VENOM is the red-headed step child of 2018 comic book movies. It’s in the off-brand world of Spider-man supporting characters still controlled by Sony but not allowed into the official Marvel Cinematic Universe. It’s a character that was hugely popular with a certain type of dude twenty-some years ago, but not really in line with current tastes in super heroes, and arguably having lost some stature after being played by Topher Grace in the unpopular (though I liked it) SPIDER-MAN 3. And many have noted that the script – credited to the diverse trio of Jeff Pinkner (THE AMAZING SPIDER-MAN 2, THE DARK TOWER), Scott Rosenberg (DISTURBING BEHAVIOR, KANGAROO JACK) and Kelly Marcel (SAVING MR. BANKS, FIFTY SHADES OF GREY), based on the character by David Michelinie (made Tony Stark an alcoholic) and Todd McFarlane (SPAWN) – doesn’t seem that different from what it would’ve been if this was made in the late ’90s.
Let’s not get carried away though. The digital FX are like ten thousand times better than SPAWN’s, and you can’t call it a ’90s throwback if it’s not copping the style of THE CROW. This is filmed in normal locations and the end credit songs are by Eminem and Run the Jewels instead of, you know, Incubus or whoever it would’ve been.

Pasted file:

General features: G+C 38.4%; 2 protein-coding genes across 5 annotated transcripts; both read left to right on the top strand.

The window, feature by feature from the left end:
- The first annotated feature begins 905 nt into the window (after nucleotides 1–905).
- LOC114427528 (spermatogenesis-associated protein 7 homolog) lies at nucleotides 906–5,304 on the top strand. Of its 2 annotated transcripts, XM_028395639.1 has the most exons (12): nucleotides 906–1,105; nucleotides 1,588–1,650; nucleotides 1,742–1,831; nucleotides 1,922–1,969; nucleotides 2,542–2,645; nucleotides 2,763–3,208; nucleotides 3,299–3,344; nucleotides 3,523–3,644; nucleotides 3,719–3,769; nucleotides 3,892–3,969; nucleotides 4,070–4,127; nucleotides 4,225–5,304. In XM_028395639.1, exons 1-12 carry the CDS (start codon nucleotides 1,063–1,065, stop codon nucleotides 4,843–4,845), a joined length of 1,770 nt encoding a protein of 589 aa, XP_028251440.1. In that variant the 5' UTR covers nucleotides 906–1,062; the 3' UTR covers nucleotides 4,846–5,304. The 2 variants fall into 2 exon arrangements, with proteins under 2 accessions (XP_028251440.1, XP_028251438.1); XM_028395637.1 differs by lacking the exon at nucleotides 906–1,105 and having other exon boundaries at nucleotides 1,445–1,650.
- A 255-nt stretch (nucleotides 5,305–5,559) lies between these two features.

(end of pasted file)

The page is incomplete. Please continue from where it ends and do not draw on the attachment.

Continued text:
And anyway the version they actually tried to make in ’97 was going to be from New Line Cinema, written by David S. Goyer and possibly starring Dolph Lundgren. Which I want to see, actually.
Personally, I was kinda excited for VENOM for reasons having nothing to do with the comic book alien parasite spider-man monster. Not that I have anything against the comic book alien parasite spider-man monster community – it’s just that I was more interested in this as a Tom Hardy vehicle. In that first trailer I believe he was narrating and he was doing yet another new mumbly accent like it was THE DROP or something, and that means I want to see it.
But I think everyone’s assumptions were mostly correct. Yes, it is pretty dumb and misguided and seems out of date but not in a cool retro way. And also Hardy is really funny and weird in it and clearly having a great time, and that helped me to somewhat enjoy a pretty bad movie.
Hardy plays Eddie Brock, a New Yorker living in San Francisco who works as some sort of VICE style hipster investigative reporter with a major TV show that he shoots partly with a small handheld camera like a Youtube show I guess? He’s down with the working man and doesn’t want to sell out so when he gets sent to do a puff piece on fancy pants tech guy Carlton Drake (Riz Ahmed, NIGHTCRAWLER, JASON BOURNE, ROGUE ONE) he surprises him with questions about doing human experimentation on homeless people.